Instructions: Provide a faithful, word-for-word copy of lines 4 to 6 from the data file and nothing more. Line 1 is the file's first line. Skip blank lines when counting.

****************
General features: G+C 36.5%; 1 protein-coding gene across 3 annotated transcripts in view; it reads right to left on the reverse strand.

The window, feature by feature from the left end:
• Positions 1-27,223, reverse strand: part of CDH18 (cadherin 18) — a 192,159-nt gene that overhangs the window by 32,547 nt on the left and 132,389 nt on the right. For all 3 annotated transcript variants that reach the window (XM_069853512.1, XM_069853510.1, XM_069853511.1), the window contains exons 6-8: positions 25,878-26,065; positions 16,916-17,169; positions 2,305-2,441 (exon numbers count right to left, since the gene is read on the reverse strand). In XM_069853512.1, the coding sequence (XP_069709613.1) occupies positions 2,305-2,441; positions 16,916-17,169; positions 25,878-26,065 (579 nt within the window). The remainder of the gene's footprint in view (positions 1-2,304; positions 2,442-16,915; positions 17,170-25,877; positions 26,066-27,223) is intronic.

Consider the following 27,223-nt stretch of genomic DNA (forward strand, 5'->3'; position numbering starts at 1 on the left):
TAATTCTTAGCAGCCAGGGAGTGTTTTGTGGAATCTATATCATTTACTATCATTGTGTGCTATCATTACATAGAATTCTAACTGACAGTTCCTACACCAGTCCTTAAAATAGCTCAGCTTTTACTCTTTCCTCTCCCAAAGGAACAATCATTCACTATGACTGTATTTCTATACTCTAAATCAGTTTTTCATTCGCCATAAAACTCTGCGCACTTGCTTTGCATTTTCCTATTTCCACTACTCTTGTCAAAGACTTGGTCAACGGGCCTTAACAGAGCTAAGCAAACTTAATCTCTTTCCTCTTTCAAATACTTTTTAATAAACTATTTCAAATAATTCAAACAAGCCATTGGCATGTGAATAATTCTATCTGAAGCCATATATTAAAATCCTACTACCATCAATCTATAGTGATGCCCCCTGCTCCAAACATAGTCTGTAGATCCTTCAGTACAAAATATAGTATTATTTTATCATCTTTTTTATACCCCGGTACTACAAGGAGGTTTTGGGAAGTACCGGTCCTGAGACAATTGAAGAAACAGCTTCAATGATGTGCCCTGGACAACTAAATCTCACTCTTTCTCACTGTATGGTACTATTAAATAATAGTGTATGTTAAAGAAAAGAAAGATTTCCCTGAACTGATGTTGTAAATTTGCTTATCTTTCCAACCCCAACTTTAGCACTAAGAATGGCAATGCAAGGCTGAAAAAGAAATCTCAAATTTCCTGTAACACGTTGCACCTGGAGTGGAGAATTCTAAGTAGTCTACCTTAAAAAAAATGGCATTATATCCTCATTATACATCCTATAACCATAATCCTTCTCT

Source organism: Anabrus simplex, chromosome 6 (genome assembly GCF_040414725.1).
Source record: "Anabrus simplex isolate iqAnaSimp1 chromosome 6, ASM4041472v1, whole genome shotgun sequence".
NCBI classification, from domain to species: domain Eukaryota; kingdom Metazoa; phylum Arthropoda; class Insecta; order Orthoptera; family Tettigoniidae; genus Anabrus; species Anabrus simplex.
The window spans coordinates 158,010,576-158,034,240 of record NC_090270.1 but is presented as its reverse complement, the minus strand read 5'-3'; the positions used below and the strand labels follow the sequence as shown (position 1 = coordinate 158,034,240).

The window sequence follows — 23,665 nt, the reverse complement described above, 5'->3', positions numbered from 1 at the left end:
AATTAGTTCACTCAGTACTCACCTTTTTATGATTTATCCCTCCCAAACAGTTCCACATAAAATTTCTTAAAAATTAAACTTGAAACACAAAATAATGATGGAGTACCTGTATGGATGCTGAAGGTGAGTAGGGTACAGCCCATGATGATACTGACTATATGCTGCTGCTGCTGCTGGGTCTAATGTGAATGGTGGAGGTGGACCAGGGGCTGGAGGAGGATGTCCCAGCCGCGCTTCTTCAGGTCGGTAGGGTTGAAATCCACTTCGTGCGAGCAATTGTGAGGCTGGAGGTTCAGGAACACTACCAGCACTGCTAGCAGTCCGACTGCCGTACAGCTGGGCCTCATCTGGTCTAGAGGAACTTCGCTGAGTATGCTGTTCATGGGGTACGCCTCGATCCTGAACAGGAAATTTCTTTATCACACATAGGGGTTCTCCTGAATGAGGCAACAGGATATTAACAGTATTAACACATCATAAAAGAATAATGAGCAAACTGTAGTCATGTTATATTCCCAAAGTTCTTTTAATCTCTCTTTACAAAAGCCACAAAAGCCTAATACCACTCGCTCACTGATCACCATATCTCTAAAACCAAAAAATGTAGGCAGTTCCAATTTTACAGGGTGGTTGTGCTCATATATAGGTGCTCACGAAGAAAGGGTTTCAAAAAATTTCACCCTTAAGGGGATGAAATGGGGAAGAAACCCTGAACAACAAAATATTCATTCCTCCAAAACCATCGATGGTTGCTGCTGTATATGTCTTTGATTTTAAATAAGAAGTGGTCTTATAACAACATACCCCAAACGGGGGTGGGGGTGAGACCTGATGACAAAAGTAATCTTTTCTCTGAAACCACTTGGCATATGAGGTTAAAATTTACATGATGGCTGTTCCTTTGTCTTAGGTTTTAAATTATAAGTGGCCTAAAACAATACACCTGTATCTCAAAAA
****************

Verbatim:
Consider the following 27,223-nt stretch of genomic DNA (forward strand, 5'->3'; position numbering starts at 1 on the left):
TAATTCTTAGCAGCCAGGGAGTGTTTTGTGGAATCTATATCATTTACTATCATTGTGTGCTATCATTACATAGAATTCTAACTGACAGTTCCTACACCAGTCCTTAAAATAGCTCAGCTTTTACTCTTTCCTCTCCCAAAGGAACAATCATTCACTATGACTGTATTTCTATACTCTAAATCAGTTTTTCATTCGCCATAAAACTCTGCGCACTTGCTTTGCATTTTCCTATTTCCACTACTCTTGTCAAAGACTTGGTCAACGGGCCTTAACAGAGCTAAGCAAACTTAATCTCTTTCCTCTTTCAAATACTTTTTAATAAACTATTTCAAATAATTCAAACAAGCCATTGGCATGTGAATAATTCTATCTGAAGCCATATATTAAAATCCTACTACCATCAATCTATAGTGATGCCCCCTGCTCCAAACATAGTCTGTAGATCCTTCAGTACAAAATATAGTATTATTTTATCATCTTTTTTATACCCCGGTACTACAAGGAGGTTTTGGGAAGTACCGGTCCTGAGACAATTGAAGAAACAGCTTCAATGATGTGCCCTGGACAACTAAATCTCACTCTTTCTCACTGTATGGTACTATTAAATAATAGTGTATGTTAAAGAAAAGAAAGATTTCCCTGAACTGATGTTGTAAATTTGCTTATCTTTCCAACCCCAACTTTAGCACTAAGAATGGCAATGCAAGGCTGAAAAAGAAATCTCAAATTTCCTGTAACACGTTGCACCTGGAGTGGAGAATTCTAAGTAGTCTACCTTAAAAAAAATGGCATTATATCCTCATTATACATCCTATAACCATAATCCTTCTCT

Source organism: Anabrus simplex, chromosome 6 (genome assembly GCF_040414725.1).